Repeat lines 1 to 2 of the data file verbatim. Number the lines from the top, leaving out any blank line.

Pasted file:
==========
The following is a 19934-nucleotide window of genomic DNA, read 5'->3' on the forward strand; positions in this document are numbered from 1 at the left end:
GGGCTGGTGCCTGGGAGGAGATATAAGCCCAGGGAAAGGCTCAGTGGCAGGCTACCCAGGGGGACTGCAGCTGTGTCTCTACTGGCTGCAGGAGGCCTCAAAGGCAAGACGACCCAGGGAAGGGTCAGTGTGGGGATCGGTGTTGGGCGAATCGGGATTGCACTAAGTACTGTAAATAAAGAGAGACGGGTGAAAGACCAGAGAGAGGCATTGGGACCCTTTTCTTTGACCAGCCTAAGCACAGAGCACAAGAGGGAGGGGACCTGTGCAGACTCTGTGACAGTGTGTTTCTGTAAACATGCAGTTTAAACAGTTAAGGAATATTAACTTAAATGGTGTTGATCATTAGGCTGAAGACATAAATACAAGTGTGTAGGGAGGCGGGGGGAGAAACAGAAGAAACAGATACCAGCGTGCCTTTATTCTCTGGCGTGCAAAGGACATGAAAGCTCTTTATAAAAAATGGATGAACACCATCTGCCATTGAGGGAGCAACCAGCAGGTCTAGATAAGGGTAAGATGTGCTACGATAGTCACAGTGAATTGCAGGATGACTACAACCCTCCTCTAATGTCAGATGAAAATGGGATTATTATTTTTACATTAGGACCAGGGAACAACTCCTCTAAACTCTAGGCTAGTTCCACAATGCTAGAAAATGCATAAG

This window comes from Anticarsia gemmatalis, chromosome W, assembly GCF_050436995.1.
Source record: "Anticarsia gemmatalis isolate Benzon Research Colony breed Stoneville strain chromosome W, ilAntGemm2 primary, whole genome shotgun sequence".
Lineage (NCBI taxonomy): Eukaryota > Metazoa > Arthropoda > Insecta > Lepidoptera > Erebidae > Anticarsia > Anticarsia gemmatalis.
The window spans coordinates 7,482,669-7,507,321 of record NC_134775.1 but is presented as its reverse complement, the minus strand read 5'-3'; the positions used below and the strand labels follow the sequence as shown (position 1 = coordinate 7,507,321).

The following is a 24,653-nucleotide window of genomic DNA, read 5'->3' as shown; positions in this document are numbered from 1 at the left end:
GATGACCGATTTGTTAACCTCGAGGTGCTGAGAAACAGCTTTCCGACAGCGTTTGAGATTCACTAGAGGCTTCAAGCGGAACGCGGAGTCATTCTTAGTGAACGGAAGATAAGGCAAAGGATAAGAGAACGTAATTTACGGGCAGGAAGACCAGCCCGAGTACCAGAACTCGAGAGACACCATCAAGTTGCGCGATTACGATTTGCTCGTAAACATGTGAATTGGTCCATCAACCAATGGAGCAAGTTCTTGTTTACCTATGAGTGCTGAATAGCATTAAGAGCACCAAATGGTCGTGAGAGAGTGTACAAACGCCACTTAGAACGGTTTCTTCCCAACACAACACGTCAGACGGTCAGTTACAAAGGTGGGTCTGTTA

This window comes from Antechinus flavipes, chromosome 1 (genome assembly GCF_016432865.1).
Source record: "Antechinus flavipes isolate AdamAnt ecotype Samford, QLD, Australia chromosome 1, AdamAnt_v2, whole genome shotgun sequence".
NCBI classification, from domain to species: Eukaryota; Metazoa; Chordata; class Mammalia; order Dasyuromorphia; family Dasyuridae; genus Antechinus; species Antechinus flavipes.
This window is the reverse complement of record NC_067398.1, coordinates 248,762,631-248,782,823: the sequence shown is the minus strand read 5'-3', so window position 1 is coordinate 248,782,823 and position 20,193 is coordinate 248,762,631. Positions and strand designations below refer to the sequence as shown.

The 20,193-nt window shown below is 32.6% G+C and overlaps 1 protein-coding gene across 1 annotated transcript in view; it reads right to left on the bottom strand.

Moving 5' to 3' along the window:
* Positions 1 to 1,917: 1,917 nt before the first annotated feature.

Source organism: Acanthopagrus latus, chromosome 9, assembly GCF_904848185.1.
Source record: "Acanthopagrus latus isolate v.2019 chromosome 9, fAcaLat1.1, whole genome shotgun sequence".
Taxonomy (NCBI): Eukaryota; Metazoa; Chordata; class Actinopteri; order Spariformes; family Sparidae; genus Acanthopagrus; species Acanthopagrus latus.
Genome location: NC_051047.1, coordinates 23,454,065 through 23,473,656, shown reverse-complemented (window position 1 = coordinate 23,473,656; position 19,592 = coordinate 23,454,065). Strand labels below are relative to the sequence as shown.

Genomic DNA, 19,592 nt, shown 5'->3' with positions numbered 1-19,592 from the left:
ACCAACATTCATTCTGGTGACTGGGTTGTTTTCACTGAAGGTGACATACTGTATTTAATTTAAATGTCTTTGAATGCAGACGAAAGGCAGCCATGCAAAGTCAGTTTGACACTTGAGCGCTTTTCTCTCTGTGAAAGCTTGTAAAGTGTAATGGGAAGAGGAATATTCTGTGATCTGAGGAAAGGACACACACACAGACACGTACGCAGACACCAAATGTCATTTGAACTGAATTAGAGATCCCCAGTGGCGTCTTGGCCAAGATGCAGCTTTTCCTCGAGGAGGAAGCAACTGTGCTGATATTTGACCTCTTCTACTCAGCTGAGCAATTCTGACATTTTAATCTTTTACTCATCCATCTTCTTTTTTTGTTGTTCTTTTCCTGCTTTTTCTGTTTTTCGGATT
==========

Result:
The following is a 19934-nucleotide window of genomic DNA, read 5'->3' on the forward strand; positions in this document are numbered from 1 at the left end:
GGGCTGGTGCCTGGGAGGAGATATAAGCCCAGGGAAAGGCTCAGTGGCAGGCTACCCAGGGGGACTGCAGCTGTGTCTCTACTGGCTGCAGGAGGCCTCAAAGGCAAGACGACCCAGGGAAGGGTCAGTGTGGGGATCGGTGTTGGGCGAATCGGGATTGCACTAAGTACTGTAAATAAAGAGAGACGGGTGAAAGACCAGAGAGAGGCATTGGGACCCTTTTCTTTGACCAGCCTAAGCACAGAGCACAAGAGGGAGGGGACCTGTGCAGACTCTGTGACAGTGTGTTTCTGTAAACATGCAGTTTAAACAGTTAAGGAATATTAACTTAAATGGTGTTGATCATTAGGCTGAAGACATAAATACAAGTGTGTAGGGAGGCGGGGGGAGAAACAGAAGAAACAGATACCAGCGTGCCTTTATTCTCTGGCGTGCAAAGGACATGAAAGCTCTTTATAAAAAATGGATGAACACCATCTGCCATTGAGGGAGCAACCAGCAGGTCTAGATAAGGGTAAGATGTGCTACGATAGTCACAGTGAATTGCAGGATGACTACAACCCTCCTCTAATGTCAGATGAAAATGGGATTATTATTTTTACATTAGGACCAGGGAACAACTCCTCTAAACTCTAGGCTAGTTCCACAATGCTAGAAAATGCATAAG